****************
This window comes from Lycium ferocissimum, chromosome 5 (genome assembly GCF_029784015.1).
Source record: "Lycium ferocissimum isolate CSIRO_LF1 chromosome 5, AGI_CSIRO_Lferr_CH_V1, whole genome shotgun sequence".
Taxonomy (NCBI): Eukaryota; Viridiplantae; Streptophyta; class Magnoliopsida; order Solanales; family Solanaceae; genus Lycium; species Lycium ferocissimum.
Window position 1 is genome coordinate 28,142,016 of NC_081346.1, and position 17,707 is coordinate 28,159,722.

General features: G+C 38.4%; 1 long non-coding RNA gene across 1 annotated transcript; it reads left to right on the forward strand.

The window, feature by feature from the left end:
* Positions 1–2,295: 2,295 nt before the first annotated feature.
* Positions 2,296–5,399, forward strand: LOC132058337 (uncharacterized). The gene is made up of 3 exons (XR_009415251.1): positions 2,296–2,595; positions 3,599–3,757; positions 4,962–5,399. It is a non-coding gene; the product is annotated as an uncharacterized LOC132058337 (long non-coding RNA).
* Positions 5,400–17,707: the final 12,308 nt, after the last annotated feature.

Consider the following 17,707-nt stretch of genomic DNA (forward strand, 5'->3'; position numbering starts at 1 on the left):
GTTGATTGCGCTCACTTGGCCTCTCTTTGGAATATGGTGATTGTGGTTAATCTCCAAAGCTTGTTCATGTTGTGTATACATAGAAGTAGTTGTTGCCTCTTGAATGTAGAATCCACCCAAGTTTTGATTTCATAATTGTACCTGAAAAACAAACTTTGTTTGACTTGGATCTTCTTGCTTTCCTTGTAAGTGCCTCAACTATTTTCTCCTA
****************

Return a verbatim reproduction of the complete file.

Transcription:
This window comes from Lycium ferocissimum, chromosome 5 (genome assembly GCF_029784015.1).
Source record: "Lycium ferocissimum isolate CSIRO_LF1 chromosome 5, AGI_CSIRO_Lferr_CH_V1, whole genome shotgun sequence".
Taxonomy (NCBI): Eukaryota; Viridiplantae; Streptophyta; class Magnoliopsida; order Solanales; family Solanaceae; genus Lycium; species Lycium ferocissimum.
Window position 1 is genome coordinate 28,142,016 of NC_081346.1, and position 17,707 is coordinate 28,159,722.

General features: G+C 38.4%; 1 long non-coding RNA gene across 1 annotated transcript; it reads left to right on the forward strand.

The window, feature by feature from the left end:
* Positions 1–2,295: 2,295 nt before the first annotated feature.
* Positions 2,296–5,399, forward strand: LOC132058337 (uncharacterized). The gene is made up of 3 exons (XR_009415251.1): positions 2,296–2,595; positions 3,599–3,757; positions 4,962–5,399. It is a non-coding gene; the product is annotated as an uncharacterized LOC132058337 (long non-coding RNA).
* Positions 5,400–17,707: the final 12,308 nt, after the last annotated feature.

Consider the following 17,707-nt stretch of genomic DNA (forward strand, 5'->3'; position numbering starts at 1 on the left):
GTTGATTGCGCTCACTTGGCCTCTCTTTGGAATATGGTGATTGTGGTTAATCTCCAAAGCTTGTTCATGTTGTGTATACATAGAAGTAGTTGTTGCCTCTTGAATGTAGAATCCACCCAAGTTTTGATTTCATAATTGTACCTGAAAAACAAACTTTGTTTGACTTGGATCTTCTTGCTTTCCTTGTAAGTGCCTCAACTATTTTCTCCTA